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HOW DO YOU CATCH THE LIGHT THIS HOLIDAY SEASON?

BY Parvati

Merry Christmas and happy solstice! May this holiday season be full of beautiful things for you.
Though I was raised in a Christian home, worked as a lay-assistant minister,and go to church from time to time and on most high holidays, I love the rich light imagery that many spiritual traditions offer in the dark mid-winter. With Nature being at its most introverted point of the year, we can also experience an important energetic shift when we tune in and listen. In each moment, we are offered ways to remember our interconnection as eternal beings of light.
I continue to explore the joy of this soulful, light-filled theme in my music, especially as I prepare for the launch of my radio single and music video “I Am Light”. I have been working on securing radio play for it and getting the necessary accompanying tour in place once it is on air. Happily, the song has already captured the hearts and imagination of industry moguls. A few exciting opportunities are on the table. As such, I am back in the studio creating yet more luminous sounds for you! I am building the single into an “I Am Light” EP, featuring extended and radio mixes as well as an acoustic version. It will be released in 2016.
On a similar bright note, round two of the #catchthelight contest begins! I look forward to seeing YOUR photos and videos of light as you move through your daily life in the holiday season and start your new year. Make sure you share them on Instagram, Pinterest, Twitter or Facebook. Tag your posts with #catchthelight and #iamlight between now and January 30 to enter the draw for a free one on one sound healing class or intuitive session, and other special prizes to be announced soon! Again, if you also tag #parvati and #positivepossibilitieslady, your entries will count double!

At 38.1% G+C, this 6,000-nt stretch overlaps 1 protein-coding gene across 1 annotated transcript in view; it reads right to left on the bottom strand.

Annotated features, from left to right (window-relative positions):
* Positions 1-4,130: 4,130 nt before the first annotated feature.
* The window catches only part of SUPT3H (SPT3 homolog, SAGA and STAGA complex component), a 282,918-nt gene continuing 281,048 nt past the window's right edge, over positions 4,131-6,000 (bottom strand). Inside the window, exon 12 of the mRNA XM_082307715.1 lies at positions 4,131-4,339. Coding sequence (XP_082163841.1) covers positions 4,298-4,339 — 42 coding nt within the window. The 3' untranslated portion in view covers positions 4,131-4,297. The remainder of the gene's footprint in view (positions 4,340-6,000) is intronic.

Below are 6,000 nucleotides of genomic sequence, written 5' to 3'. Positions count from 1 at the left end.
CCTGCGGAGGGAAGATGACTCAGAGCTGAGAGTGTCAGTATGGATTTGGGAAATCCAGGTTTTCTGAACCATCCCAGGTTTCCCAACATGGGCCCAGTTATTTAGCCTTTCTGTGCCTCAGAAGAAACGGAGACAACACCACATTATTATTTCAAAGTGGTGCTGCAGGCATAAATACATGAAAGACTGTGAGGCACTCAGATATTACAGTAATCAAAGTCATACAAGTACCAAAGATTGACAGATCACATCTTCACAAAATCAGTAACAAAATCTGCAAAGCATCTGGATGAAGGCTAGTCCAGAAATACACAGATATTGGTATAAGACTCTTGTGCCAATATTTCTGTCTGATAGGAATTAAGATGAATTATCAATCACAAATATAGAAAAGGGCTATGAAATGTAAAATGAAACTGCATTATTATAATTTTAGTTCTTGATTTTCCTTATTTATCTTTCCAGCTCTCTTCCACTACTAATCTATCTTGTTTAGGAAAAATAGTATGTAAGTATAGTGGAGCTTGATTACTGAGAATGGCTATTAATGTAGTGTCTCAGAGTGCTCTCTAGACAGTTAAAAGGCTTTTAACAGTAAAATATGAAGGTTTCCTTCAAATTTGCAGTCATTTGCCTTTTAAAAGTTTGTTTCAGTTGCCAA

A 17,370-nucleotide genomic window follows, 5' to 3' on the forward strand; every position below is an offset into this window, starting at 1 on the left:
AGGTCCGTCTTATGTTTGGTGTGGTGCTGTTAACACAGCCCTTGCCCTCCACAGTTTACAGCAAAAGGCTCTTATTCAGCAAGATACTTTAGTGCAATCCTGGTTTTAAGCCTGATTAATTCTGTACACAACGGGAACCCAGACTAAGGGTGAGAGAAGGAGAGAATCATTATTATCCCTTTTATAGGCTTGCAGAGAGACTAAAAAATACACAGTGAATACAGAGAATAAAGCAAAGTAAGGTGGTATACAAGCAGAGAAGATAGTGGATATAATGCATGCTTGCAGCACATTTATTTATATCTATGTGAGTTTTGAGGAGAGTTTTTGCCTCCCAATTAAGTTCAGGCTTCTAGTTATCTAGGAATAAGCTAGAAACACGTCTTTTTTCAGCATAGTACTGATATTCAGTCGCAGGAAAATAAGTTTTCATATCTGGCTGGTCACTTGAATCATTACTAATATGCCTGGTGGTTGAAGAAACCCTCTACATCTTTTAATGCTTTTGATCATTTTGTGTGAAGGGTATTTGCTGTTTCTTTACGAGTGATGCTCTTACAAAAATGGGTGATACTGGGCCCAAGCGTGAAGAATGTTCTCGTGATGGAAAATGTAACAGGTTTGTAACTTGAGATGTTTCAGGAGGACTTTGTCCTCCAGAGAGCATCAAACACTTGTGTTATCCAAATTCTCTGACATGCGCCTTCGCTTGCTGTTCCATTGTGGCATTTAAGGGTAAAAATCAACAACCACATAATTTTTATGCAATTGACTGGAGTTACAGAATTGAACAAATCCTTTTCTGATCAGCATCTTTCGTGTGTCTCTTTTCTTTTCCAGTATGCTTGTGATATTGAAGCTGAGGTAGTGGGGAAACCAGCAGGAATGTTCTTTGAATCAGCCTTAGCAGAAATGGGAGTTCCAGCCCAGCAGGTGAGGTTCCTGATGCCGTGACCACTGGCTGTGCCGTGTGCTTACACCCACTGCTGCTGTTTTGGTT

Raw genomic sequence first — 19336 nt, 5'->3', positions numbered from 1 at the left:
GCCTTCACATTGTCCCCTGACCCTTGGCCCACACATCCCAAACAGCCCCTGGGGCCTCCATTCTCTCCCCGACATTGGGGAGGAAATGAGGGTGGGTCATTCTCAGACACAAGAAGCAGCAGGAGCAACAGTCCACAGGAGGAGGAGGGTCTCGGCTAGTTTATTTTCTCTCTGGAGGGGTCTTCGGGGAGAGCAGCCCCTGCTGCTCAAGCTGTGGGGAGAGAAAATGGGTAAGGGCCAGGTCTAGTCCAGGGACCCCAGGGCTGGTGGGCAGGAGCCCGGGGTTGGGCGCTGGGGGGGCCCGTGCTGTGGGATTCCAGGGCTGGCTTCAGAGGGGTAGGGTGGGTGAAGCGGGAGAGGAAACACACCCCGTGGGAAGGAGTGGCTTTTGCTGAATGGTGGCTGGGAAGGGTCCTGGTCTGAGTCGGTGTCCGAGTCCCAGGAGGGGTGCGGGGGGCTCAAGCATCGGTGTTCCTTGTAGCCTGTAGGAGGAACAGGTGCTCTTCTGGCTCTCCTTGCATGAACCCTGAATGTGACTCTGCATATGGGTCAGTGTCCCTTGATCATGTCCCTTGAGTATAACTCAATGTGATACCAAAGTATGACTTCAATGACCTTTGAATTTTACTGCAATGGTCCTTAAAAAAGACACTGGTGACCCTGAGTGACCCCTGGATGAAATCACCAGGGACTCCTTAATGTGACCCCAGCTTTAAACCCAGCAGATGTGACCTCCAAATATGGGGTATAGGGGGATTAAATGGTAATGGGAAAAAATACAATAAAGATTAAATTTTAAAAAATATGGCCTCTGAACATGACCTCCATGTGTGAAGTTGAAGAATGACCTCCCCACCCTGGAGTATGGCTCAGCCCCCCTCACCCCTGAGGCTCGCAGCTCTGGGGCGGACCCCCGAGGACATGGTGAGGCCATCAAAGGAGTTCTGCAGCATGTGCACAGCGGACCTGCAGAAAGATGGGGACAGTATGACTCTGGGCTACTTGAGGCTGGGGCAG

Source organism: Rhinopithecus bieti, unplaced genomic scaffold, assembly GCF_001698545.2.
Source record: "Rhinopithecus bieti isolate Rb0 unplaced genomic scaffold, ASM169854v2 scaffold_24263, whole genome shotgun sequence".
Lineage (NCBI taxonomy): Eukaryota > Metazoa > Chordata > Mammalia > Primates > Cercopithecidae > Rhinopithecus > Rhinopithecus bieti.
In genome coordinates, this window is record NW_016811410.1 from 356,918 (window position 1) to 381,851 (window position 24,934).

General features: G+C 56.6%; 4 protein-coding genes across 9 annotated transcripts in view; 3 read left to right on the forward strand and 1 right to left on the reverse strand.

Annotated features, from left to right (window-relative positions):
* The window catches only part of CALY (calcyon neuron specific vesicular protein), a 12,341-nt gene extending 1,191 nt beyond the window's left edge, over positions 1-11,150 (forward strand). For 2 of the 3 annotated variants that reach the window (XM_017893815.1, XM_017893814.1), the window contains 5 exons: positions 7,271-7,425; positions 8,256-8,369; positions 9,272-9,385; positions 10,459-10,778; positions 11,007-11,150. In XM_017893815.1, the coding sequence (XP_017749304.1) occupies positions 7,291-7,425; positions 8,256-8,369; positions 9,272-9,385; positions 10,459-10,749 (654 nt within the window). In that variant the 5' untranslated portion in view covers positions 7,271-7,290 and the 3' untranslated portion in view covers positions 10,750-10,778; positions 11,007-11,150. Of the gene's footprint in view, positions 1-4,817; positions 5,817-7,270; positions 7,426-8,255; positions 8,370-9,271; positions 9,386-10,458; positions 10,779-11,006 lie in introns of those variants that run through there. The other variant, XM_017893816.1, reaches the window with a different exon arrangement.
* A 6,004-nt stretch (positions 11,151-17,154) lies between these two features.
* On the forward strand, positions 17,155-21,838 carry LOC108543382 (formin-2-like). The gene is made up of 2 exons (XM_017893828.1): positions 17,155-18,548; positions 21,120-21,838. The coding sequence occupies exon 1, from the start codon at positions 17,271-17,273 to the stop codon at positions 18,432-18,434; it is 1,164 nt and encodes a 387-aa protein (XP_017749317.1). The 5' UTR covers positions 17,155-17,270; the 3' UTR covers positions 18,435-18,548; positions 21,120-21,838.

During this mid-winter period, those of the Jewish faith have just finished celebrating the miracle of light through the eight days of Hanukkah, a festival also known as The Festival of Lights. Hanukkah commemorates the Maccabean Revolt and reclaiming of the Holy Temple in Jerusalem, which under the rule of Roman Emperor Antiochus IV (2nd century BCE), Jews were forbidden to attend. When the victorious Maccabees found a small jug of uncontaminated oil in the temple, only enough to light the Menorah for one day, the oil miraculously lasted for eight days, by which time more oil could be made. Hanukkah reminds us that light comes when we turn our hearts towards the Divine and enter the world of the sacred, the temple of worship. I have the wonderful privilege to be now married to a beautiful Jewish man. It is a joy to light the menorah together every year!
The Winter Solstice in the Northern Hemisphere marks the longest night and shortest day of the year, when the sun’s peak in the sky is at an all time low. Having always felt an innate interconnection with nature, I find it very soulful and rejuvenating to honour the solstice and equinox times as mindfully as possible. Each year, I do a little research and find out when exactly the peak moment takes place. This year, Winter Solstice occurs on December 21 at 11:48 p.m., Eastern Standard time, or December 22, 04:48 UT. Fifteen minutes before that time, I turn inward and become aware of what is about to take place in nature and allow myself to feel a part of the shift taking place.
If this is something that inspires you, you may know that at the fall Equinox, nature is infused with vitality, as it is the beginning of a new life cycle. The Winter Solstice reflects the second stage of that cycle, that includes planning and designing the year ahead. The Spring Equinox highlights the energy of physical preparedness required for nature to come into fruition. At the Summer Solstice, the year’s plans and designs are at their peak and starts to move through into their final stage.